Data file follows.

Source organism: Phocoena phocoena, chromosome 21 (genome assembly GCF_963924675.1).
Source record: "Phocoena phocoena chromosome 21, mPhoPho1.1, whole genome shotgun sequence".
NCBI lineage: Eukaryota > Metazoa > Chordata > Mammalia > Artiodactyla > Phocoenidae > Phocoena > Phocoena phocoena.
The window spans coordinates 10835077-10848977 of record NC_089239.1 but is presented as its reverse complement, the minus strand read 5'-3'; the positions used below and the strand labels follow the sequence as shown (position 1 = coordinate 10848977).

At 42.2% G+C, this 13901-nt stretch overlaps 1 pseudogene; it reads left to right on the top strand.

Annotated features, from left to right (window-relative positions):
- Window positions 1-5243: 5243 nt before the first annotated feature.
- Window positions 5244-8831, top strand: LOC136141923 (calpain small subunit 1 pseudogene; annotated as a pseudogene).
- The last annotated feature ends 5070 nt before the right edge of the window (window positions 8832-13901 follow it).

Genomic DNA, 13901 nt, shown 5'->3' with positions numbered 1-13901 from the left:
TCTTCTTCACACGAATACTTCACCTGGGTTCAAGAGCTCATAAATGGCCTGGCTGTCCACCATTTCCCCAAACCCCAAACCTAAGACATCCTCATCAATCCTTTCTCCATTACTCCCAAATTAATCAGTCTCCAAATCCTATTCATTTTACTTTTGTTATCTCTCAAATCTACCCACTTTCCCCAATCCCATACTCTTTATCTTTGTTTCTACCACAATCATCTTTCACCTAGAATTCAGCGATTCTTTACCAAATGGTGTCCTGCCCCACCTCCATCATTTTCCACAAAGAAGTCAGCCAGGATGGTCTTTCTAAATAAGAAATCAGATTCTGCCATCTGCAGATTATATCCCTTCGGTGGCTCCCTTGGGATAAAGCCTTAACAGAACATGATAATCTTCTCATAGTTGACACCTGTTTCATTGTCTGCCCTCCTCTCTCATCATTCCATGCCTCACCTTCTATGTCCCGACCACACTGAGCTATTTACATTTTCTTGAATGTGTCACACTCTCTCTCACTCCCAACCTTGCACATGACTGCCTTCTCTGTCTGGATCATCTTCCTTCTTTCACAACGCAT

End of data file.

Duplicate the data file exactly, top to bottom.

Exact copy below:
Source organism: Phocoena phocoena, chromosome 21 (genome assembly GCF_963924675.1).
Source record: "Phocoena phocoena chromosome 21, mPhoPho1.1, whole genome shotgun sequence".
NCBI lineage: Eukaryota > Metazoa > Chordata > Mammalia > Artiodactyla > Phocoenidae > Phocoena > Phocoena phocoena.
The window spans coordinates 10835077-10848977 of record NC_089239.1 but is presented as its reverse complement, the minus strand read 5'-3'; the positions used below and the strand labels follow the sequence as shown (position 1 = coordinate 10848977).

At 42.2% G+C, this 13901-nt stretch overlaps 1 pseudogene; it reads left to right on the top strand.

Annotated features, from left to right (window-relative positions):
- Window positions 1-5243: 5243 nt before the first annotated feature.
- Window positions 5244-8831, top strand: LOC136141923 (calpain small subunit 1 pseudogene; annotated as a pseudogene).
- The last annotated feature ends 5070 nt before the right edge of the window (window positions 8832-13901 follow it).

Genomic DNA, 13901 nt, shown 5'->3' with positions numbered 1-13901 from the left:
TCTTCTTCACACGAATACTTCACCTGGGTTCAAGAGCTCATAAATGGCCTGGCTGTCCACCATTTCCCCAAACCCCAAACCTAAGACATCCTCATCAATCCTTTCTCCATTACTCCCAAATTAATCAGTCTCCAAATCCTATTCATTTTACTTTTGTTATCTCTCAAATCTACCCACTTTCCCCAATCCCATACTCTTTATCTTTGTTTCTACCACAATCATCTTTCACCTAGAATTCAGCGATTCTTTACCAAATGGTGTCCTGCCCCACCTCCATCATTTTCCACAAAGAAGTCAGCCAGGATGGTCTTTCTAAATAAGAAATCAGATTCTGCCATCTGCAGATTATATCCCTTCGGTGGCTCCCTTGGGATAAAGCCTTAACAGAACATGATAATCTTCTCATAGTTGACACCTGTTTCATTGTCTGCCCTCCTCTCTCATCATTCCATGCCTCACCTTCTATGTCCCGACCACACTGAGCTATTTACATTTTCTTGAATGTGTCACACTCTCTCTCACTCCCAACCTTGCACATGACTGCCTTCTCTGTCTGGATCATCTTCCTTCTTTCACAACGCAT